Should the Polish authorities be disposed to make the acceptance of the proposals in point (1) of Legation’s telegram No. 49 conditional upon the carrying out of those covered in point (2), you may say in substance that since this constitutes merely an offer partially to grant to the United States privileges to which, in its opinion, it is already entitled as a matter of right, Poland offers no real consideration for the concessions desired from the United States. Should the authorities of Poland contend that because of the general application of the indirect trade regulations in question there is no discrimination against the United States within the meaning of the modus vivendi, you may point out the fact that Poland has concluded a treaty with at least one country by which shipments originating in that country and imported into Poland via any third country apparently would be accorded the same customs treatment as if imported direct. There is no doubt but that the imposing of the regular tariff rates on indirect [Page 929] shipments from the United States constitutes a violation of the letter of the modus vivendi. (See protocol and article 5 of the Japanese Treaty of Commerce and Navigation, signed December 7, 1922.)4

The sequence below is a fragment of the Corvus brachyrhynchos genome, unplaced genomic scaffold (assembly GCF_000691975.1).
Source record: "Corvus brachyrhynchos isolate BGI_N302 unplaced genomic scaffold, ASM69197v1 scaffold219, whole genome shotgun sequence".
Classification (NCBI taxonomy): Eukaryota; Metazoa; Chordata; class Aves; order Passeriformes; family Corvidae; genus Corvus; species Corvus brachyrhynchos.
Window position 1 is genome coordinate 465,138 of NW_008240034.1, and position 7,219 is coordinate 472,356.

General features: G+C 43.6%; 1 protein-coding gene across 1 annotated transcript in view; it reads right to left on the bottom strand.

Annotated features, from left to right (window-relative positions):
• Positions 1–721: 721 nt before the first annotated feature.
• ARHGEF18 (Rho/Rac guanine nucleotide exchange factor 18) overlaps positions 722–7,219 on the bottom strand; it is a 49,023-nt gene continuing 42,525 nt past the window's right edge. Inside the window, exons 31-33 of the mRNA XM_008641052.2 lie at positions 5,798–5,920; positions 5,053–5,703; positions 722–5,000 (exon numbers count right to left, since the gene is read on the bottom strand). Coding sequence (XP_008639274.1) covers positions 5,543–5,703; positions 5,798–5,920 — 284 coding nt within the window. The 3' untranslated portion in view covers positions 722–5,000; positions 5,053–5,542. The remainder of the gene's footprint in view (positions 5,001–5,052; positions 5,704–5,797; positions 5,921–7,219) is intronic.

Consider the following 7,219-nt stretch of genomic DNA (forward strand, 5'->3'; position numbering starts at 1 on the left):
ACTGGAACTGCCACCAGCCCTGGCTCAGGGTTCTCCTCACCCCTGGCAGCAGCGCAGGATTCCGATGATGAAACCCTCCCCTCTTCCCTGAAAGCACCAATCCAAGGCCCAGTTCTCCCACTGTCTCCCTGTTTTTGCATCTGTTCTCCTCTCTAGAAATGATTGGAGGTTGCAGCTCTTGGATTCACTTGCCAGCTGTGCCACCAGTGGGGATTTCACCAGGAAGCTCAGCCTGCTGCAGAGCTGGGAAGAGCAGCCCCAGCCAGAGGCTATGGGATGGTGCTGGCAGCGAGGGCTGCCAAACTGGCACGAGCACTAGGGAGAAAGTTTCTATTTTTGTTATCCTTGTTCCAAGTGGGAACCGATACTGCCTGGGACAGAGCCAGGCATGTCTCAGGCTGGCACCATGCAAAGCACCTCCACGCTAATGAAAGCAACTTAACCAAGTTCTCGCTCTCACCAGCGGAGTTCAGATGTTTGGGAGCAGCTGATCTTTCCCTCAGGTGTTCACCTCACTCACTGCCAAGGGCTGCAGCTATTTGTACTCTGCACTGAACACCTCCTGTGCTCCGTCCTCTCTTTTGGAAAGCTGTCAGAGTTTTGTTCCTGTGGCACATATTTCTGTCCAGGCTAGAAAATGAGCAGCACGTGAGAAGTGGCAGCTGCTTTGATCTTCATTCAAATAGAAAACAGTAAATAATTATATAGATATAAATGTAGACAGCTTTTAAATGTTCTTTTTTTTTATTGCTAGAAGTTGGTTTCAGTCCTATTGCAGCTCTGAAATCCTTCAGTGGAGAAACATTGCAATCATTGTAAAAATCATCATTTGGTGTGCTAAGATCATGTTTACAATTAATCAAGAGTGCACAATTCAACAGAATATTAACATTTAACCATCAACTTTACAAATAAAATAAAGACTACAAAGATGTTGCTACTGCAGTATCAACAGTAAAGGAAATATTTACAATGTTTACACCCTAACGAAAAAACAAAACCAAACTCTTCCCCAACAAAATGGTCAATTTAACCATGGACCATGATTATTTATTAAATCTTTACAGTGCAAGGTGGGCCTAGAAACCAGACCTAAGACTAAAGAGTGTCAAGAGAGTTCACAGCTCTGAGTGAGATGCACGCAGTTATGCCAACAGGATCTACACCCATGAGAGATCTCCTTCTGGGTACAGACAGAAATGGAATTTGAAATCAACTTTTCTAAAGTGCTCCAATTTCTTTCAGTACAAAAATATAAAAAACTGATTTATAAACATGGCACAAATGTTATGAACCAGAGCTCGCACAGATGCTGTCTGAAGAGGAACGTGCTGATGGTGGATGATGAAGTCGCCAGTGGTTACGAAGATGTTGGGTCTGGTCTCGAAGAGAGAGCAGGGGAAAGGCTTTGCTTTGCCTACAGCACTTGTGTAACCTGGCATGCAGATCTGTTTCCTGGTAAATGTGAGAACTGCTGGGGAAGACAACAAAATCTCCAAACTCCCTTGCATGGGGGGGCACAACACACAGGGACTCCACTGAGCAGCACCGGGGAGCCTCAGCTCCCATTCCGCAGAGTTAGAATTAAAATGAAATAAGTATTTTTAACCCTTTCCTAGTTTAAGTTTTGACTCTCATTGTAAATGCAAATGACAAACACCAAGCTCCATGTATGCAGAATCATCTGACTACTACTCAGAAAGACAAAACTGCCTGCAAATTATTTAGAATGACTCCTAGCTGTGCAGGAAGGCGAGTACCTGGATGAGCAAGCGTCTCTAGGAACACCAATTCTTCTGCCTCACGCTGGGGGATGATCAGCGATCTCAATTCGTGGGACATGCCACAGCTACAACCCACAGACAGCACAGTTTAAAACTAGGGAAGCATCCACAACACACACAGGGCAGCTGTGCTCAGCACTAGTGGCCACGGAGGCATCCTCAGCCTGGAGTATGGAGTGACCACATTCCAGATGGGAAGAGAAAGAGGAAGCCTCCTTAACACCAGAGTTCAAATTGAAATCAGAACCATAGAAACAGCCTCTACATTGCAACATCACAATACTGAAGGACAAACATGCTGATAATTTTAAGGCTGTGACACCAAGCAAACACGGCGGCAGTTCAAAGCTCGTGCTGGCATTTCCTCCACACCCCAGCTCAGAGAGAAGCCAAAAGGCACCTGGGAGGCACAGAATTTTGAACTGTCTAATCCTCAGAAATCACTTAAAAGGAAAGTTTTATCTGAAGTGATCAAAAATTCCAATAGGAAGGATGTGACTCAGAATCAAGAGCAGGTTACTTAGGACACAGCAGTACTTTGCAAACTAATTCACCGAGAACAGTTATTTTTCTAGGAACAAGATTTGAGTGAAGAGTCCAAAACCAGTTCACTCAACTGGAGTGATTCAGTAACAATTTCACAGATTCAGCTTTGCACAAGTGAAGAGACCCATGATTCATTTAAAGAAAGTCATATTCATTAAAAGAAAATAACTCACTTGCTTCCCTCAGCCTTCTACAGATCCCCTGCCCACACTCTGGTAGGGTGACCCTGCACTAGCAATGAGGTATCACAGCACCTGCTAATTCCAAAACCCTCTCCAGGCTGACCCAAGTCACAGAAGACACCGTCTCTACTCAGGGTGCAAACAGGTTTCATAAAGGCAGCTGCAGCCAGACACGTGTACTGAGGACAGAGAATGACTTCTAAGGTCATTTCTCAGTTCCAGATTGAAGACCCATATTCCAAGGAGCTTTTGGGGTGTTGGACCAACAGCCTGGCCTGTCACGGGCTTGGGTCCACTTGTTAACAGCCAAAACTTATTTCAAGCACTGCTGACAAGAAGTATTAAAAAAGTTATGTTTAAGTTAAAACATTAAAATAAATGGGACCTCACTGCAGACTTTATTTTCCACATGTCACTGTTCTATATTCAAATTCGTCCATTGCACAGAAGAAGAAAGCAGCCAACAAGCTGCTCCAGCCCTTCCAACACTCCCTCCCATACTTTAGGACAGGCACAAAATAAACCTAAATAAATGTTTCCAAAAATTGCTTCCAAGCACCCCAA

It may be useful in this connection to note that treaties between Poland and some other countries provide in substance that goods originating in a third country and imported by way of a country party to such treaty shall receive as favorable treatment as if shipped direct. Those countries are: Austria, by treaty of September 25, 1922, article 8;5 Denmark, March 22, 1924, article 3;6 Finland, November 10, 1923, article 11;7 Sweden, December 2, 1924, article 6.8 You may desire to consult your colleagues to ascertain whether any action has been taken under the above treaties, or is contemplated.